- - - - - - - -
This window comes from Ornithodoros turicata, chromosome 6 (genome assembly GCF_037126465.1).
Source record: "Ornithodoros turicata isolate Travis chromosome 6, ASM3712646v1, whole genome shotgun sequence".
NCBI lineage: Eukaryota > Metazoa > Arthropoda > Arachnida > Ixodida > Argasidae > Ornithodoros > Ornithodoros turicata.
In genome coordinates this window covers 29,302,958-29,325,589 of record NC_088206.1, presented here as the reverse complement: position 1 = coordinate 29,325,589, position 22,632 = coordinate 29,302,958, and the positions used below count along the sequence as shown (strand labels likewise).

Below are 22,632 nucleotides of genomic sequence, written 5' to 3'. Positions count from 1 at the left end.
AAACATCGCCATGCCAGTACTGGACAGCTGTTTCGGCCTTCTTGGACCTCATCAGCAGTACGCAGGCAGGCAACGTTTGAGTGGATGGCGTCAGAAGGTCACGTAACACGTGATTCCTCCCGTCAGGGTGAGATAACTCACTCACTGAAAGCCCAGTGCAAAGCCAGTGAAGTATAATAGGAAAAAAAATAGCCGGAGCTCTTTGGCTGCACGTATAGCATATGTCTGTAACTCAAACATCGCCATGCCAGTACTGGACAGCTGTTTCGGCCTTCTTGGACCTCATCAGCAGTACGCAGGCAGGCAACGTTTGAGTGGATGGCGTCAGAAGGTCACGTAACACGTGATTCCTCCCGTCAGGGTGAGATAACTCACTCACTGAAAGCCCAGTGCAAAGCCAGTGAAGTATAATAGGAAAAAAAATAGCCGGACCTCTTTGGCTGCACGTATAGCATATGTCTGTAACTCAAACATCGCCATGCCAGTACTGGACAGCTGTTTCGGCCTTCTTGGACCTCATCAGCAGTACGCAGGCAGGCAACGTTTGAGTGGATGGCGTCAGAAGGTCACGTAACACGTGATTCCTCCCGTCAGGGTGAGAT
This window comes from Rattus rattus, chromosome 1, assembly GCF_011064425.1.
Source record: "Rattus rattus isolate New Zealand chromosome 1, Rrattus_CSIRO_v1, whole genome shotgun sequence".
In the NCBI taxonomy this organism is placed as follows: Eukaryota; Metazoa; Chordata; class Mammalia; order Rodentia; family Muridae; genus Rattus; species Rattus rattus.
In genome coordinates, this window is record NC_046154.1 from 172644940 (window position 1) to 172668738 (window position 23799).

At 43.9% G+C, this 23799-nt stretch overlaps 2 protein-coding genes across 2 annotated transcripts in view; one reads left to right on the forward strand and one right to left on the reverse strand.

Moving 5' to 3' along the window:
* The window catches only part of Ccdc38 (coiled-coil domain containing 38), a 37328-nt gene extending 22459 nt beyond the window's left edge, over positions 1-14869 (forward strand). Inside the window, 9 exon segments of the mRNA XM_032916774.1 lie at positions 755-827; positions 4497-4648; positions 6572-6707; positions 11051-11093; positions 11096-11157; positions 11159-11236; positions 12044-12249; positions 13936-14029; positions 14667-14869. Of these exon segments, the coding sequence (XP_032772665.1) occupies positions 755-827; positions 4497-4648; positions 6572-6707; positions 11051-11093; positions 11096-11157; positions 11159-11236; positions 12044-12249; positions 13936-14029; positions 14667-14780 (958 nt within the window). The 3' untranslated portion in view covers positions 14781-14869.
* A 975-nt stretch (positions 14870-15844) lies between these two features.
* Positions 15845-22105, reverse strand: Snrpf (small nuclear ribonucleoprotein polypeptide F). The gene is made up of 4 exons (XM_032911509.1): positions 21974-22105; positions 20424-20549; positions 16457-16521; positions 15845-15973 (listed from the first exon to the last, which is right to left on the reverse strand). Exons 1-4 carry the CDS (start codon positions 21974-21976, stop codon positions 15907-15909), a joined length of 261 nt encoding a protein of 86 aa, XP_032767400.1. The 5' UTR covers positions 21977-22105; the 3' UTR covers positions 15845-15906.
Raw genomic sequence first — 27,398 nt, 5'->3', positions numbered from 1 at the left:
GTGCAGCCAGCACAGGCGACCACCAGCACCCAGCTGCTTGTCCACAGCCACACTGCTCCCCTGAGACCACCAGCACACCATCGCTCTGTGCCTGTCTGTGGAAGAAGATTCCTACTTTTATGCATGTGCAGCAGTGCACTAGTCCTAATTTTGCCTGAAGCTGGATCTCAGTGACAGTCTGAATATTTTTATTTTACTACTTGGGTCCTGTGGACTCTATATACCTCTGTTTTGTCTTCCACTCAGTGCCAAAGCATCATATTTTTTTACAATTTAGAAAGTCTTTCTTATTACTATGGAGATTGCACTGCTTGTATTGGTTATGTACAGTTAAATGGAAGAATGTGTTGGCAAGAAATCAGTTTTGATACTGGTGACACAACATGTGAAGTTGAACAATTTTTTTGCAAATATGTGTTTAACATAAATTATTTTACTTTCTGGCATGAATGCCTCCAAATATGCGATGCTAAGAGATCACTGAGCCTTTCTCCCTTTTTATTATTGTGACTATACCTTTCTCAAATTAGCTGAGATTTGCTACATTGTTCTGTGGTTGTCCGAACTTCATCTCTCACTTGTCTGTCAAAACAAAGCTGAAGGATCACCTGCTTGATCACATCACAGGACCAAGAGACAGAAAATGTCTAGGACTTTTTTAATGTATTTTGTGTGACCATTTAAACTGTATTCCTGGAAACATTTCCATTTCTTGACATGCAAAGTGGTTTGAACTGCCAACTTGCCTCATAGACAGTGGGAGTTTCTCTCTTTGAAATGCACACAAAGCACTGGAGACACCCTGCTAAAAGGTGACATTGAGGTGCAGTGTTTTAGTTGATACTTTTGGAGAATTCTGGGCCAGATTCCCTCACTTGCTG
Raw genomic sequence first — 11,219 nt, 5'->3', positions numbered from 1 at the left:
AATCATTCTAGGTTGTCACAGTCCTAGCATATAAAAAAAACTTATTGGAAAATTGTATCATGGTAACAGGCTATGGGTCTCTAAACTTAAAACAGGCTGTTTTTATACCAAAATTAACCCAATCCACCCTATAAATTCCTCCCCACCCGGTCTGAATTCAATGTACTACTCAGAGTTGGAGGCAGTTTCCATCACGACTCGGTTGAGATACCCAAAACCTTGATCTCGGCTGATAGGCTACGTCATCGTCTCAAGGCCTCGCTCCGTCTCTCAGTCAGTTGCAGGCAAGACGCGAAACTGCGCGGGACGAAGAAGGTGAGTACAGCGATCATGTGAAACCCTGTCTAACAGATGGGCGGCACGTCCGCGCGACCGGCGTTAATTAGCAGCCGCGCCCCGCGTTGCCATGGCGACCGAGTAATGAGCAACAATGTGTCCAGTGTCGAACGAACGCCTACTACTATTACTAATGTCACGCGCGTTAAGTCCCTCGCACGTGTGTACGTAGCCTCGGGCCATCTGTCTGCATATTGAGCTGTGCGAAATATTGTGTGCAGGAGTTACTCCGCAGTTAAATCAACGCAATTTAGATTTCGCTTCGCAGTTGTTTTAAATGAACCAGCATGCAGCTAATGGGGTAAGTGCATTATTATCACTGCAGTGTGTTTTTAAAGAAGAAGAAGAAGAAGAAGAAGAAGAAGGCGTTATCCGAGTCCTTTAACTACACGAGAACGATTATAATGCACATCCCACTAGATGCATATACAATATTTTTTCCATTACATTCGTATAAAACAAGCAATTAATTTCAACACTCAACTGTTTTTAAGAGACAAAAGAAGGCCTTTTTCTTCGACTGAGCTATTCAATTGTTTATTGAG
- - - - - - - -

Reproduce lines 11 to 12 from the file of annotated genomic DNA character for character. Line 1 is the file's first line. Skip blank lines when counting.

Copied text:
At 43.9% G+C, this 23799-nt stretch overlaps 2 protein-coding genes across 2 annotated transcripts in view; one reads left to right on the forward strand and one right to left on the reverse strand.

Moving 5' to 3' along the window: